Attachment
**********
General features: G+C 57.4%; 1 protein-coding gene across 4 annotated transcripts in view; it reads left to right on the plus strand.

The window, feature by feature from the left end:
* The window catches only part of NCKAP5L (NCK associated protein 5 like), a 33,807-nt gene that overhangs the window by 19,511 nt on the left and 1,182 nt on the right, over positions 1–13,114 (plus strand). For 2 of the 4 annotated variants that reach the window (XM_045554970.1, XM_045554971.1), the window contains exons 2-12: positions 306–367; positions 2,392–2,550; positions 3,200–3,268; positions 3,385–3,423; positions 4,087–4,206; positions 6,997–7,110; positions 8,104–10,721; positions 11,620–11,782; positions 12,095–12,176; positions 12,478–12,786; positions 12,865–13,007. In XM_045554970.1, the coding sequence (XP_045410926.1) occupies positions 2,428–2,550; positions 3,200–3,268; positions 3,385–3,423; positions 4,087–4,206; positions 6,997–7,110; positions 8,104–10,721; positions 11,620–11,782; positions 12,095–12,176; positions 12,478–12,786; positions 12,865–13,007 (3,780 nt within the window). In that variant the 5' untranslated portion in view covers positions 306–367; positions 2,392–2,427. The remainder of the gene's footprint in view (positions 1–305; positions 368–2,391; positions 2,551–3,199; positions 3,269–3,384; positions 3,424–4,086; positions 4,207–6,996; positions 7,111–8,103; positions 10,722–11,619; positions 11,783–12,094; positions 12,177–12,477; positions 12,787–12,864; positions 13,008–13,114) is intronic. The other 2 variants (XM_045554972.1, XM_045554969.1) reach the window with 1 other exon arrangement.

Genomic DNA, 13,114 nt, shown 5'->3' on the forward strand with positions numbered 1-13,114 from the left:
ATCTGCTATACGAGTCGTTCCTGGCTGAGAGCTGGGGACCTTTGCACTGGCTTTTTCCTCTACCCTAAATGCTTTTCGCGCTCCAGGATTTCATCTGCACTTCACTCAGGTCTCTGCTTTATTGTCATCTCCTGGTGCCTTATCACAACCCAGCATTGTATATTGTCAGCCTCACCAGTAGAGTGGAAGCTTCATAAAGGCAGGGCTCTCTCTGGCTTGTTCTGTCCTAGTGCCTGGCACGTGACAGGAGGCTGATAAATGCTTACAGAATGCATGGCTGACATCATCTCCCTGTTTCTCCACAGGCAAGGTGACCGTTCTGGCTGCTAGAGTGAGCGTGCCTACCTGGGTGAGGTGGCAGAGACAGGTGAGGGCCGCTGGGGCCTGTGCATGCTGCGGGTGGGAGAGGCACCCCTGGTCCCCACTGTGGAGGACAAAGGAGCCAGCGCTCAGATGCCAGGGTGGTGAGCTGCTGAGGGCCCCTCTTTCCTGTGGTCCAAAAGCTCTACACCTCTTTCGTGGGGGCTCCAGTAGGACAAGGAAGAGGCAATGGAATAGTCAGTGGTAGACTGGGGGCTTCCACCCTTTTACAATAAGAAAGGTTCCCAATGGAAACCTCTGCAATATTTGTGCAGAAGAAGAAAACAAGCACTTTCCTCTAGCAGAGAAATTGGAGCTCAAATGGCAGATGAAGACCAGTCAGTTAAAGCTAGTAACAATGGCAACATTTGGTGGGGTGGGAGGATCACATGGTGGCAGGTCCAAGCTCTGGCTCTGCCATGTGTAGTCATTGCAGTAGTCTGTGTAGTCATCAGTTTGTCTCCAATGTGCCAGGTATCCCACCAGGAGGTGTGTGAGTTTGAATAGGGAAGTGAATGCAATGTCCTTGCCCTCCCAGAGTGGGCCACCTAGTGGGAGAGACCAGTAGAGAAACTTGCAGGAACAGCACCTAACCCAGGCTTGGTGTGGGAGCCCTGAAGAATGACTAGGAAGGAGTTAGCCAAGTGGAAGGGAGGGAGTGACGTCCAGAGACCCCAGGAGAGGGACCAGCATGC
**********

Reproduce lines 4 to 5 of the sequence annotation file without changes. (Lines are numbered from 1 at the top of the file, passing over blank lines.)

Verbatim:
Genomic DNA, 13,114 nt, shown 5'->3' on the forward strand with positions numbered 1-13,114 from the left:
ATCTGCTATACGAGTCGTTCCTGGCTGAGAGCTGGGGACCTTTGCACTGGCTTTTTCCTCTACCCTAAATGCTTTTCGCGCTCCAGGATTTCATCTGCACTTCACTCAGGTCTCTGCTTTATTGTCATCTCCTGGTGCCTTATCACAACCCAGCATTGTATATTGTCAGCCTCACCAGTAGAGTGGAAGCTTCATAAAGGCAGGGCTCTCTCTGGCTTGTTCTGTCCTAGTGCCTGGCACGTGACAGGAGGCTGATAAATGCTTACAGAATGCATGGCTGACATCATCTCCCTGTTTCTCCACAGGCAAGGTGACCGTTCTGGCTGCTAGAGTGAGCGTGCCTACCTGGGTGAGGTGGCAGAGACAGGTGAGGGCCGCTGGGGCCTGTGCATGCTGCGGGTGGGAGAGGCACCCCTGGTCCCCACTGTGGAGGACAAAGGAGCCAGCGCTCAGATGCCAGGGTGGTGAGCTGCTGAGGGCCCCTCTTTCCTGTGGTCCAAAAGCTCTACACCTCTTTCGTGGGGGCTCCAGTAGGACAAGGAAGAGGCAATGGAATAGTCAGTGGTAGACTGGGGGCTTCCACCCTTTTACAATAAGAAAGGTTCCCAATGGAAACCTCTGCAATATTTGTGCAGAAGAAGAAAACAAGCACTTTCCTCTAGCAGAGAAATTGGAGCTCAAATGGCAGATGAAGACCAGTCAGTTAAAGCTAGTAACAATGGCAACATTTGGTGGGGTGGGAGGATCACATGGTGGCAGGTCCAAGCTCTGGCTCTGCCATGTGTAGTCATTGCAGTAGTCTGTGTAGTCATCAGTTTGTCTCCAATGTGCCAGGTATCCCACCAGGAGGTGTGTGAGTTTGAATAGGGAAGTGAATGCAATGTCCTTGCCCTCCCAGAGTGGGCCACCTAGTGGGAGAGACCAGTAGAGAAACTTGCAGGAACAGCACCTAACCCAGGCTTGGTGTGGGAGCCCTGAAGAATGACTAGGAAGGAGTTAGCCAAGTGGAAGGGAGGGAGTGACGTCCAGAGACCCCAGGAGAGGGACCAGCATGC